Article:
115th Annual Conference - Honolulu, Hawaii
Friday, November 10 - Sunday, November 12, 2017

Food of the Prairie: Connected But Contrasting Discourses in Laura Ingalls Wilder’s Little House Books and Louise Erdrich’s Birchbark Series

Scott Pollard, Christopher Newport University
Kara K. Keeling, Christopher Newport University

The paper uses food/foodways as cultural markers to compare the radically different historical visions of Laura Ingalls Wilder’s Little House books (as a triumphalist narrative of individual self-sufficiency) and Louise Erdrich's Birchbark Series (as an egalitarian indigenous community in dialogue with other indigenous and western communities around it).


As autobiographical fiction, Laura Ingalls Wilder’s Little House series captures a version of  westward expansion, grounded in eastern civilization, fueled by European immigrants, and tracking across the Great Plains. The conservative, do-it-yourself bootstrap ideology that motivated Wilder to write the series as a response to Roosevelt’s New Deal during the Great Depression was inspired by Frederick Jackson Turner’s frontier thesis in The Significance of the Frontier in American History (1893) concerning the inevitability of European expansion westward across the continent. The five-volume Birchbark Series is Louise Erdrich’s response to Wilder, tracking her Ojibwe ancestors’ less-than-voluntary westward movement, exploring in detail the lives and cultural practices of the Ojibwe as they live their lives, maintaining family, community, and civilization in the face of daily and seasonal realities as well as the pressure of white settlers. On the one hand, Erdrich offers a complex counter-narrative to Wilder’s minimal and superficial portrayal of the very few Native Americans Wilder represents in the series; on the other, rather than privilege individual and immediate family as Wilder does, Erdrich describes a radically egalitarian social structure which also allows for individual identity and expression.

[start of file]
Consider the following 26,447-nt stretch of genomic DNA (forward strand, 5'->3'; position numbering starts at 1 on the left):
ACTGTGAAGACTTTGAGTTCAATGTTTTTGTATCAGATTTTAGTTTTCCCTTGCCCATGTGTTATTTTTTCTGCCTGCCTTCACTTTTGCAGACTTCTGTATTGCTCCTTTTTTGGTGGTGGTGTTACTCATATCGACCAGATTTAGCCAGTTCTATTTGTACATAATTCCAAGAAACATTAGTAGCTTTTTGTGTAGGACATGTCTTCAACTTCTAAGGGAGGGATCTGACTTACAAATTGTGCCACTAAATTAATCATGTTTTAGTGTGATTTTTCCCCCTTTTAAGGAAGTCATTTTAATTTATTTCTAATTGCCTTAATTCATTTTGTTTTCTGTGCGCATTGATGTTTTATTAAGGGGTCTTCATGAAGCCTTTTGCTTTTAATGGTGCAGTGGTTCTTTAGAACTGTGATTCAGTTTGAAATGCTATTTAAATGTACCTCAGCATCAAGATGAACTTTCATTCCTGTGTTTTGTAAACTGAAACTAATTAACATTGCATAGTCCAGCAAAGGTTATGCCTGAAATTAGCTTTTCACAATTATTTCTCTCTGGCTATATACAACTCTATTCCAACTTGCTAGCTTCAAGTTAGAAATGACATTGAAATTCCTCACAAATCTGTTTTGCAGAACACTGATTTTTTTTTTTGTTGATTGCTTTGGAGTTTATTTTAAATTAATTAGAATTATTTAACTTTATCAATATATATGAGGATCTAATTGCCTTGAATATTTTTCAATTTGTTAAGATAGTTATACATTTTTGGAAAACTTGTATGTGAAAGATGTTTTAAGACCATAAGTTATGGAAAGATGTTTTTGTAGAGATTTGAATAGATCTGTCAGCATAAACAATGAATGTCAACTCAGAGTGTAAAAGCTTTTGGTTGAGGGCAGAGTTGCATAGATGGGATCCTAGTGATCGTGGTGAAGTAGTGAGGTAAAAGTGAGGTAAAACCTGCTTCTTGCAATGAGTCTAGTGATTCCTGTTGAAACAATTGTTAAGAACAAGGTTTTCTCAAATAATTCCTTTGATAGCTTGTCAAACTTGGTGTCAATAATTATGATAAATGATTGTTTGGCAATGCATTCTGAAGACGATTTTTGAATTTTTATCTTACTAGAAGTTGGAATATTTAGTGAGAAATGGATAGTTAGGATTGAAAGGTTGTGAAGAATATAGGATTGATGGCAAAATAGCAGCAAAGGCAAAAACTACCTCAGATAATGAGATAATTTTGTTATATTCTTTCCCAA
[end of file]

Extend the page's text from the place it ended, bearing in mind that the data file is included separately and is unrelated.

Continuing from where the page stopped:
In both series, food and foodways are dominant cultural markers, and they function aesthetically as key elements to plot and character development. This paper will look at each author’s uses of food and foodways to pursue their radically different social visions: Wilder’s blinkered white, exclusive, and triumphalist narrative of individual self-sufficiency and Erdrich’s inclusive vision that recognizes the egalitarian structure of a broader Ojibwe social structure but how that social structure is entangled with and dependent upon others (e.g., white settlers, tribes to the west).